Sean Clayton was just hoping to play catch with Roy Halladay when he first met the former Blue Jays pitcher in 2008 through the Make-a-Wish organization. Halladay made sure the youngster from Montreal had a visit he'd always remember.
Clayton, who had been diagnosed with cancer almost two years earlier, had spent eight months in hospital before making the trip to the team's spring-training complex in Dunedin, Fla.
"I didn't have much to do in the hospital, so every day I would watch the Blue Jays," he said.
Halladay was the staff ace and face of the franchise for a Toronto team that struggled through most of the 2000s. The eight-time all-star died Tuesday at age 40 when the small plane he was flying crashed into the Gulf of Mexico.
Clayton, who played baseball as a young boy, was drawn to Halladay's skill and work ethic. His turn in the starting rotation became must-see television.
"That would be like the big night for me, I guess you could say," Clayton said Wednesday from Montreal. "Something to look forward to."
When the Make-a-Wish folks approached Clayton about his wish, he didn't hesitate.
"Without a doubt, I knew right away I wanted to play catch with Roy Halladay," he said. "I wanted to play catch with the best pitcher in baseball."
When he arrived at the facility, Clayton, still weak from chemotherapy treatments, did much more than just toss the ball around. He shadowed his sports hero for the better part of three days.
"He was nothing like he was on the mound," Clayton said. "I always watched (on TV) and he never smiled, he was always very serious. I was almost expecting that when I met him. But it was the complete opposite.
"He was very kind, very genuine and took all the time in the world to make sure my wish was the best day of my life."
Halladay took Clayton took to the weight room, watched an intrasquad game with him, and sat down by a back field to show him grips for all his pitches.
They sat beside each other in the dugout, where Halladay explained the intricacies of the game and introduced Clayton to his teammates.
"Going over it (now) I'm still in shock about how kind he was, how nice of a person he was," he said. "Words can't describe that kind of person."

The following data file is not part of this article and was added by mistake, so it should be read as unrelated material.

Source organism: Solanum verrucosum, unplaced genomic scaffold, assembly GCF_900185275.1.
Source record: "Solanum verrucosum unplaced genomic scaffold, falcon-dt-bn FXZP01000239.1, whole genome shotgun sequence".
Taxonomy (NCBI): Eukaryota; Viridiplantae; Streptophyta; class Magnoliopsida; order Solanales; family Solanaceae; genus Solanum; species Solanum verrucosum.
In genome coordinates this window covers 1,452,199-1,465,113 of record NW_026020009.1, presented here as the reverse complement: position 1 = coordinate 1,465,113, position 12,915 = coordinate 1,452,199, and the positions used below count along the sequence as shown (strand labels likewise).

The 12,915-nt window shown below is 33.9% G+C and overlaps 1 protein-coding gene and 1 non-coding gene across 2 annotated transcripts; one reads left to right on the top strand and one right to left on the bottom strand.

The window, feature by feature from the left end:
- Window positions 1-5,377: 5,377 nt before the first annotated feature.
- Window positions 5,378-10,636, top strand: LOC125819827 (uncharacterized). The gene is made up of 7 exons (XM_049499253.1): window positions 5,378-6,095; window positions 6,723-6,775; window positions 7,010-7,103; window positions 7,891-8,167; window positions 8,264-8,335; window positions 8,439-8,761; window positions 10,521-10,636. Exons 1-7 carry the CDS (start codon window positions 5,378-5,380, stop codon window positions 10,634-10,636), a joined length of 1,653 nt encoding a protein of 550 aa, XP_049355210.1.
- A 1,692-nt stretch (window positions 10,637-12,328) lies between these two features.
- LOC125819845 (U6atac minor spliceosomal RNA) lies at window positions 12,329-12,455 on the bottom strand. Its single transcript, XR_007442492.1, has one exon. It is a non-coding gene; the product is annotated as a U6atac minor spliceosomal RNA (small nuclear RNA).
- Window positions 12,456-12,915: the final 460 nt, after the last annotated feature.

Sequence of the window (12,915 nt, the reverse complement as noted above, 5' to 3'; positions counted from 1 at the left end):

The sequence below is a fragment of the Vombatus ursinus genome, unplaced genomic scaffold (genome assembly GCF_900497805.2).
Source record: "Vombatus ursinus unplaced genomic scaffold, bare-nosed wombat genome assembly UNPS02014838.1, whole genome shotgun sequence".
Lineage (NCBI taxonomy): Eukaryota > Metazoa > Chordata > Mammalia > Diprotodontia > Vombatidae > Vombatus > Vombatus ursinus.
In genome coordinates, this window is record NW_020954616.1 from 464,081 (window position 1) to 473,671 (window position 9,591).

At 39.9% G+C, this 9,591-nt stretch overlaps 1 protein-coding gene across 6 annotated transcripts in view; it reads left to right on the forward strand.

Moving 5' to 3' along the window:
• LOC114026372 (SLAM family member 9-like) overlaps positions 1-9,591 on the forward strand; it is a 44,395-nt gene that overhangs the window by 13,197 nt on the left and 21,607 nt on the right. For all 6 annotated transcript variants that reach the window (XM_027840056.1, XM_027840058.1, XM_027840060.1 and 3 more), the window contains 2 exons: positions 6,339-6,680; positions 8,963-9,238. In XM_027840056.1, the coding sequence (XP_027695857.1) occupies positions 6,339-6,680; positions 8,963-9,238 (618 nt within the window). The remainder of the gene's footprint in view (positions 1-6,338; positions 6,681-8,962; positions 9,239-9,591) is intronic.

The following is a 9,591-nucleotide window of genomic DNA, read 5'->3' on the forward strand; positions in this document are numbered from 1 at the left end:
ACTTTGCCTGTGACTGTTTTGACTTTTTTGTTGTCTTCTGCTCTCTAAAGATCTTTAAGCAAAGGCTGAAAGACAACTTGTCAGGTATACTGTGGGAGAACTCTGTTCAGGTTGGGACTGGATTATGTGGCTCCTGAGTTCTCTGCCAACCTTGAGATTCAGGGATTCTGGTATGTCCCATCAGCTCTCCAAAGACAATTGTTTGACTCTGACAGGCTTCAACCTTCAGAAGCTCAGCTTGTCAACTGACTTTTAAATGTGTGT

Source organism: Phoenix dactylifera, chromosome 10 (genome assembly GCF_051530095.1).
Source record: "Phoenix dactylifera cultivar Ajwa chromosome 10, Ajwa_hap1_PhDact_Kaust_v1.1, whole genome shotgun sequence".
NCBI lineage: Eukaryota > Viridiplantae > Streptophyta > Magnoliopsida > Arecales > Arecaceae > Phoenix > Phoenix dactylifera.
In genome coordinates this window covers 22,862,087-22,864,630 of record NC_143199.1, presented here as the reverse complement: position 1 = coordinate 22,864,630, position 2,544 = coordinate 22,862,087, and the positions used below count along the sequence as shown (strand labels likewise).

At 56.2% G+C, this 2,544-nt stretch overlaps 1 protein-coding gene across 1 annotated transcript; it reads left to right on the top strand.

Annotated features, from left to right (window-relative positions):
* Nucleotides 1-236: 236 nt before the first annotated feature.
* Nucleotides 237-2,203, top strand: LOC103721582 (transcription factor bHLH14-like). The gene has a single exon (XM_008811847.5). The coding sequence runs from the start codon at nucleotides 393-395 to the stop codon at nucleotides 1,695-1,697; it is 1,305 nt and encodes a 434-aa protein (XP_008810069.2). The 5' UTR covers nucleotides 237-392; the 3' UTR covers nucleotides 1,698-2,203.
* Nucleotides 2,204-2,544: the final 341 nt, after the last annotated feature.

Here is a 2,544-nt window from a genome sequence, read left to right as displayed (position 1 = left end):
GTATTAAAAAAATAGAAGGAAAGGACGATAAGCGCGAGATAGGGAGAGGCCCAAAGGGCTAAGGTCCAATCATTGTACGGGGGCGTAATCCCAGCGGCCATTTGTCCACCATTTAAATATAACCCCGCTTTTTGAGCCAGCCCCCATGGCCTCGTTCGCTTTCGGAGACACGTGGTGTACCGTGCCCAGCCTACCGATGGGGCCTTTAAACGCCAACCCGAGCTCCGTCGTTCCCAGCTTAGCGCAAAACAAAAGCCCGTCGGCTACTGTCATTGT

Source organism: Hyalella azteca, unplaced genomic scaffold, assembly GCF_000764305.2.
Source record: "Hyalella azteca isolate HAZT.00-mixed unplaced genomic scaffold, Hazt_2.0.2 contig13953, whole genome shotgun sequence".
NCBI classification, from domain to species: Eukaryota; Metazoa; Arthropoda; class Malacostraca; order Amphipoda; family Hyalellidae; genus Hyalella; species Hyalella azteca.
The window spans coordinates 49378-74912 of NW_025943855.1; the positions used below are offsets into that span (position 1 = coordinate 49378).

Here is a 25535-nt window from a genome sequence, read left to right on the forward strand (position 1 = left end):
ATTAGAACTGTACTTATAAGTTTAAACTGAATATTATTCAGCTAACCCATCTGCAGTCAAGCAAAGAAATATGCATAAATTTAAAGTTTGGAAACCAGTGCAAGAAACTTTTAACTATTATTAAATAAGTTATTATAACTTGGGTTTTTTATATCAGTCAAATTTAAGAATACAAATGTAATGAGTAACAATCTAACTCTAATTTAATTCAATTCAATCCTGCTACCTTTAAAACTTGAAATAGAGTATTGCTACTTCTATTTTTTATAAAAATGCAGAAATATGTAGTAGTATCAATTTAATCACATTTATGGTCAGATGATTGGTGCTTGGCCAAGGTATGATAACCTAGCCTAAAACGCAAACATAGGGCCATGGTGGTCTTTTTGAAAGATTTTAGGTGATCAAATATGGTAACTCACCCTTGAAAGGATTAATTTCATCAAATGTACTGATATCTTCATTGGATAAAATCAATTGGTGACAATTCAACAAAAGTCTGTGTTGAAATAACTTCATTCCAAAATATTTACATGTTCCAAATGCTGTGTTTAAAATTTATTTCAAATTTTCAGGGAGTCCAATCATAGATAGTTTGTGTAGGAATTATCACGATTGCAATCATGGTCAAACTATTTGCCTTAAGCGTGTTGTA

Clayton was also given several pieces of memorabilia. He was floored when Halladay gave him the glove he used during his 2003 American League Cy Young Award season.
"I can't even describe how much it meant," he said. "Not many pitchers win the Cy Young and he decides to give one of his most cherished pieces of equipment to someone he just met, just because I was going through a hard time.
"He wanted to cheer me up."
Halladay was always active on the charity front.
In 2003, he purchased a luxury suite — called Doc's Box — so that children from Toronto's Hospital for Sick Children could enjoy a live baseball experience.
He also donated to the team's charitable arm — Jays Care Foundation — on an annual basis. His wife Brandy engaged in philanthropic efforts with the Lady Jays, a group of players' spouses and partners.
When Halladay was traded to Philadelphia in late 2009, the Doc's Box tradition remained at Rogers Centre. Thousands of kids watch games every season in the double suite, now named Jays Care Community Clubhouse.
"It's been a huge impact and something near and dear to our heart," said Jays Care Foundation executive director Robert Witchel.
Halladay was drafted by the Blue Jays in 1995 and made his big-league debut with the team in 1998. He hit the 20-win plateau on three occasions and won the 2010 NL Cy Young Award with the Phillies.
He spent four seasons in Philadelphia, finishing with a career mark of 203-105 and a 3.38 earned-run average.
"There's a difference between a great athlete and a legend," Clayton said. "He's one of those people who obviously performed while he was on the field.
"But to me, what made him such a legend in my eyes was what he was able to do off the field as well."
Clayton and Halladay kept in touch over the years. When the pitcher heard Clayton would be in Toronto on a family trip to watch a game, Halladay met them at field level to catch up.
"He wanted to know how I was doing and that everything was OK," Clayton said.
They exchanged emails every so often, with their last interaction coming shortly after Halladay's retirement when Clayton congratulated him on a "Hall of Fame career."
Clayton, now 22, has been in remission for years. He said he's feeling great as he wraps up the final year of his accounting/finance studies at Concordia University.
And as for that one-of-a-kind glove?
"It's kept in my room and I dust it every day," he said.
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Gregory Strong, The Canadian Press